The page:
I discovered Red Dust Road after reading a feature about Jackie Kay in the Guardian’s A Life in Writing series coinciding with the release of her short story collection Reality Reality. Upon reading the interview I learned that she had also recently published a memoir focusing on the story of her adoption by a Scottish couple and her subsequent attempt to find her Scottish birth mother and Nigerian birth father. I ordered both books, keen to discover this writer’s work, particularly as she is also a renowned poet and I am drawn to writers who already have poetry resonating within their voice, and I couldn’t wait to jump into the memoir, more for personal reasons, since I have been on a similar journey myself.
While her brother Maxie said he couldn’t remember not knowing he was adopted, for Jackie, the realisation was one she remembered clearly after watching a cowboy and Indian film and feeling sad because the Indians had lost again and she wanted them to win. After observing that the Indians had her colouring which was not the same as her mother, she asked why. The revelation that followed came as a shock, she cried and worried that ‘not real’ meant her mother was somehow going to disappear or dissolve. But she had been gifted with a loving and sensitive mother, an honest, straightforward and intelligent woman, who clearly loved both her children unconditionally as Jackie Kay displays in her warm, appreciative depiction of the characters involved in this remarkable and exhilarating story.
‘Betrothed’, she told me ‘your father met your mother in the Highlands of Scotland and they fell in love. He was from Nigeria – look, here it is in the atlas – and she was from the Highlands – look, here’s where she was from, Nairn. They were madly in love and they made you, but he was betrothed and had to return to Nigeria to marry a woman he maybe had never met. They do that there, you know. Hard, Jackie, must have been hard’.
In no rush to piece together the puzzle, but knowing that she will, Jackie finds occasion with her work to be in certain places where she can do a little investigative work, she visits Nairn, where he birth mother grew up and Milton Keynes where she lives now; Aberdeen where her father was at university and Nigeria, that supposed foreign land of her ancestors that she had no connection to in her daily life, but has dreamed of and imagined and experiences a kind of coming home when she visits the ancestral village of her father.
Recounting her visit to the village and in particular meeting one of the family members, left pools of liquids in my newly prescribed reading glasses, tears of joy and recognition as acknowledgement is realised. I don’t want to say too much, because there is too much good in reading this for the first time and not knowing what will occur, but this is a wonderful story, narrated without sentimentality, putting the reader right in her shoes, almost experiencing it first-hand.
Like so many adoption stories and as depicted so well in Mike Leigh’s ‘Secrets and Lies’, there remains much mystery and secrecy around so many of the stories. For those who have buried that episode in their lives somewhere deep, there is a reluctance to risk the turbulence they perceive it may cause, and even when acknowledged by the parent adoptees are often kept from the rest of the family. This can be one of the greatest risks of pursuing genetic ties, the risk of rejection as an adult with full consciousness, unlike that of a baby; although much research suggests that a baby does indeed have awareness of the separation.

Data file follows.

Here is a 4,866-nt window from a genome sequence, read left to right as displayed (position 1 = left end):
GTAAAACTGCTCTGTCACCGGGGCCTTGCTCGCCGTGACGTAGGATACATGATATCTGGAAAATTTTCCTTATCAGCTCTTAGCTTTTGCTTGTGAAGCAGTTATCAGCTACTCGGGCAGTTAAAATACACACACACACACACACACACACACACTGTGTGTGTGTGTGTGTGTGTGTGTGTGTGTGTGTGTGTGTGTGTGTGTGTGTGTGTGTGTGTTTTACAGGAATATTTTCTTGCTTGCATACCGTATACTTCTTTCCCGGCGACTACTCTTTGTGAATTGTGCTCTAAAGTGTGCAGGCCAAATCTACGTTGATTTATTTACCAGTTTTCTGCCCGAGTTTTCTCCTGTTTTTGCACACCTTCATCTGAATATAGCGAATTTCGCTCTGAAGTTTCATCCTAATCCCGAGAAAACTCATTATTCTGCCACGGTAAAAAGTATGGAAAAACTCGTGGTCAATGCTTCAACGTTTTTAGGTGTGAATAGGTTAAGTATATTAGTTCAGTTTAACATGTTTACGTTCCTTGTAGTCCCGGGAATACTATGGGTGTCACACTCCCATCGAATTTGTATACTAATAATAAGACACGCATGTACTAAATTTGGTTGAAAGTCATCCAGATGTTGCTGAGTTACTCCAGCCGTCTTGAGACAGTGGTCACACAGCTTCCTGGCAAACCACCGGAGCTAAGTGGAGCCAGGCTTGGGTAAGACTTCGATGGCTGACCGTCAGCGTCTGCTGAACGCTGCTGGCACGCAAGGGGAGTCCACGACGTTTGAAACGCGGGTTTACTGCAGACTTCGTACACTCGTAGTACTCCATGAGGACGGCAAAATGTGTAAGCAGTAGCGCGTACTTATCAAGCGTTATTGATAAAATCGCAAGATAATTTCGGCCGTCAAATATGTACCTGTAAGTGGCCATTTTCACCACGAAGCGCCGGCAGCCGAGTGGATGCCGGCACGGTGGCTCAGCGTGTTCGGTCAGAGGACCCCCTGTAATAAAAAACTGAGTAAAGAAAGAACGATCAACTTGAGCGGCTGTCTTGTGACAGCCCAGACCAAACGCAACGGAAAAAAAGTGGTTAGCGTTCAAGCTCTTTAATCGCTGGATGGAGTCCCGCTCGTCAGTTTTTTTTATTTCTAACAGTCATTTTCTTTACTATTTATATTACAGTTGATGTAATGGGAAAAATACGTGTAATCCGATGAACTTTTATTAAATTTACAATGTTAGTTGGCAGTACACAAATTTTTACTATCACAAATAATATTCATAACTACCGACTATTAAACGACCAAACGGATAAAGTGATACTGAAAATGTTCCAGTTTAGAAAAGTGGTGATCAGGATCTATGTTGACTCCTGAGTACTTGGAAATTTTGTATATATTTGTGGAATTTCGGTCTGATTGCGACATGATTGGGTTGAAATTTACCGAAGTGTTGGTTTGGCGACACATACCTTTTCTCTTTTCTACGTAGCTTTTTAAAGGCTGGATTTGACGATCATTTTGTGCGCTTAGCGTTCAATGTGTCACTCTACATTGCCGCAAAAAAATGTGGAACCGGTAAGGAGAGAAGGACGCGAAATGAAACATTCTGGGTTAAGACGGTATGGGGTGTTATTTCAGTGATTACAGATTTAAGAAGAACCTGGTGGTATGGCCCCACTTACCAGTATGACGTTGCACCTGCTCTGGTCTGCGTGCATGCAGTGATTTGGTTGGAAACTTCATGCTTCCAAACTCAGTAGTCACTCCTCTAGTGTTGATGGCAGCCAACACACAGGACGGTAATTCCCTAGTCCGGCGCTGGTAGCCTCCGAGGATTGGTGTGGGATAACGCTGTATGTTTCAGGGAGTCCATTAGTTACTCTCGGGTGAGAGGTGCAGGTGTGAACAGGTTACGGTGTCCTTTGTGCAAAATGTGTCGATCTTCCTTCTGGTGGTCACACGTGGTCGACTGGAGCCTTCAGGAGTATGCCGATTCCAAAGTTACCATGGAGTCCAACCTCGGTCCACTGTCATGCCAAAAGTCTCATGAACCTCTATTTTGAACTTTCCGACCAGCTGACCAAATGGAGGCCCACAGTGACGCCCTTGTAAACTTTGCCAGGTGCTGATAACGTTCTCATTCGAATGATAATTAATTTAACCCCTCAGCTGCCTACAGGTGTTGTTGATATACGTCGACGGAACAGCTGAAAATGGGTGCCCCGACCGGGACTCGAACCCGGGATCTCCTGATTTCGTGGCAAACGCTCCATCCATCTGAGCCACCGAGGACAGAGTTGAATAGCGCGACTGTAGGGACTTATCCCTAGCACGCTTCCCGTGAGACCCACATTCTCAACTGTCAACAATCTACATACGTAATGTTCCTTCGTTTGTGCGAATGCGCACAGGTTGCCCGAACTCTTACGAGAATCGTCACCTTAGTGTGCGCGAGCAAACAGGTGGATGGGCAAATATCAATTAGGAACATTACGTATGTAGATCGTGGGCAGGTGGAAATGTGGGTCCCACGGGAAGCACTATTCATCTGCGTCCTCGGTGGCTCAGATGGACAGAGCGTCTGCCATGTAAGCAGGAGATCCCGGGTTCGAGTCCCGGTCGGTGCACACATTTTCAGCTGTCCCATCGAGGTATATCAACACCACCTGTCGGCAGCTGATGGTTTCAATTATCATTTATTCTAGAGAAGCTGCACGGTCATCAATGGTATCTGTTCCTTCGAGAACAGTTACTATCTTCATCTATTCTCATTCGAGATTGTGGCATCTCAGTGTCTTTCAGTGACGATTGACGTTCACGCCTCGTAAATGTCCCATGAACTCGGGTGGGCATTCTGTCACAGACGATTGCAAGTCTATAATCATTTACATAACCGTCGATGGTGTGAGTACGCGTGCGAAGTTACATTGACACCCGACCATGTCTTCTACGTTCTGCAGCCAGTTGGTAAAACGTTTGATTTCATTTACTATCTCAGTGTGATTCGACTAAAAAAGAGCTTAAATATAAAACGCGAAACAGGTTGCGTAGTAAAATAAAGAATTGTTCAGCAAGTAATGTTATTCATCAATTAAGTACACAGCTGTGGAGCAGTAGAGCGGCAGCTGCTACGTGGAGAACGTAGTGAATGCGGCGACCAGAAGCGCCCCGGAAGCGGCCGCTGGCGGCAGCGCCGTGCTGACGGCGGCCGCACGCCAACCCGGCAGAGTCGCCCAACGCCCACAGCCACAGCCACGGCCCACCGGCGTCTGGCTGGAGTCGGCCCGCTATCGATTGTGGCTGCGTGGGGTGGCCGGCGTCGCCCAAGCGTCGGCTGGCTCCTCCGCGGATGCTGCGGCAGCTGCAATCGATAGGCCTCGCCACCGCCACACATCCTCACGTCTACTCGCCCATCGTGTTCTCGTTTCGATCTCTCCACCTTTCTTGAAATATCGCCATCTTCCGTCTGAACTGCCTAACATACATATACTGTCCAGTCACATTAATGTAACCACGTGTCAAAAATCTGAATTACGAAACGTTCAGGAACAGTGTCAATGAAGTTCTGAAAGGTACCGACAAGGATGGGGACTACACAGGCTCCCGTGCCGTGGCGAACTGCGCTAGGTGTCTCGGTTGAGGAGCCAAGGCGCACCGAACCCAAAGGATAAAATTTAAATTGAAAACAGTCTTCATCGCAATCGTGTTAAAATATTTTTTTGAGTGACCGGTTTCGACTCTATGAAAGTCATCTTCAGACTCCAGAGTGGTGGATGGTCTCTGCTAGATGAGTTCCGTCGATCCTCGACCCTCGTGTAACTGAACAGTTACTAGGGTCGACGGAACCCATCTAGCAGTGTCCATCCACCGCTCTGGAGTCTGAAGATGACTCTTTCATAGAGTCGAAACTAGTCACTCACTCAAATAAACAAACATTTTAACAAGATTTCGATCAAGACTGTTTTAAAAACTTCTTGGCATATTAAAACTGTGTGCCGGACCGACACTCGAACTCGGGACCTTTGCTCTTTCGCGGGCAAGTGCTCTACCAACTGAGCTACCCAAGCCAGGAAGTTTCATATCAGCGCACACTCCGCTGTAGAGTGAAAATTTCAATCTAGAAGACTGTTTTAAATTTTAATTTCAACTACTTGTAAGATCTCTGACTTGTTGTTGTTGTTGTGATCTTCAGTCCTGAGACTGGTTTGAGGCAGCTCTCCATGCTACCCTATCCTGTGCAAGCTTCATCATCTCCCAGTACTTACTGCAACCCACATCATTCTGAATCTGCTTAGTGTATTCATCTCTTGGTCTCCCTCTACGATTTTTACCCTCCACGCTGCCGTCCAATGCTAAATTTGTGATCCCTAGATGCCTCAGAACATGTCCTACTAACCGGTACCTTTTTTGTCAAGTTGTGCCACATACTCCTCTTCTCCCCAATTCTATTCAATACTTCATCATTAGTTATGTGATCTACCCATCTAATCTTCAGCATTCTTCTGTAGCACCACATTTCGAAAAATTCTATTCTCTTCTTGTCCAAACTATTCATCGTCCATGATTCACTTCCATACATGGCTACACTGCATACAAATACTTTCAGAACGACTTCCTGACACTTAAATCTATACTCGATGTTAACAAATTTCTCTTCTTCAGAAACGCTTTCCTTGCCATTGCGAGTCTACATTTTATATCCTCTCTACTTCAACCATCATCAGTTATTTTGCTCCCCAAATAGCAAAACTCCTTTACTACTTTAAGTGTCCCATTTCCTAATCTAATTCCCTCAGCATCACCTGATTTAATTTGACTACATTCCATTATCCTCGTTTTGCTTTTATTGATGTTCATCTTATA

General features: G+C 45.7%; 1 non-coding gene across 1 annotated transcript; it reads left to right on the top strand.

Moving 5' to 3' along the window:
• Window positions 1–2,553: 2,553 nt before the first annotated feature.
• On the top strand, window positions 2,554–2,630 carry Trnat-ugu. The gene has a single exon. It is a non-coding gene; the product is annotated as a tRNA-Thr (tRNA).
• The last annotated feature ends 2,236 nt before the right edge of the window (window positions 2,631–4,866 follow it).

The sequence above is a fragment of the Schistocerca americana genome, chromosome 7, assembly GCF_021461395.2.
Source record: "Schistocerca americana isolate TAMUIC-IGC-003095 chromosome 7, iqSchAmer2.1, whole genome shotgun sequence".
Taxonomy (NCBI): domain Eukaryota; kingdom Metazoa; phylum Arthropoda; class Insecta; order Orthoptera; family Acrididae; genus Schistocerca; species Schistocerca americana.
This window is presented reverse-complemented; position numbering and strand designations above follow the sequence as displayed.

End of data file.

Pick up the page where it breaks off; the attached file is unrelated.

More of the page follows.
Many doctors and psychologists now understand that bonding doesn’t begin at birth, but is a continuum of physiological, psychological, and spiritual events which begin in utero and continue throughout the postnatal bonding period. When this natural evolution is interrupted by a postnatal separation from the biological mother, the resultant experience of abandonment and loss is indelibly imprinted upon the unconscious minds of these children, causing that which I call the “primal wound”. Nancy Verrier, The Primal Wound, Understanding the Adopted Child
I laughed when she talked about the experience of being called Oyibo (white person) in the village, causing quite a sensation with her paler skin. She mentions returning to Lagos which she describes as more cosmopolitan and where one is unlikely to hear that word.
I have to say that I too know that word, from my visit to Lagos in 1999, when I visited for marriage of a very dear friend. In the quarter where I was staying, I was a bit of an anomaly and not only did the children come to stand outside the house in case they caught a glimpse of the Oyibo, they even had a song they sung, which my friend laughed at, remembering she too used to sing it as a child, something about ‘white man, eat more pepper (the very hot pepper soup for breakfast), make your face go redder’, I guess it’s true, we do have an unusual capacity to change the colour of our face when eating something very hot or becoming embarrassed!
There are so many extracts I could paste and talk about from Red Dust Road, the reaction of her own son, the discovery of names, the reading through old archives, visiting buildings from another past, the importance of the imagination and the importance of a true friend, but I would prefer that you read the book and enjoy your own journey and reactions to this wonderfully humane and important story that we are privileged to share.
Below, I share a few photos from my visit to Lagos, Nigeria in 1999, an unforgettable experience it was indeed.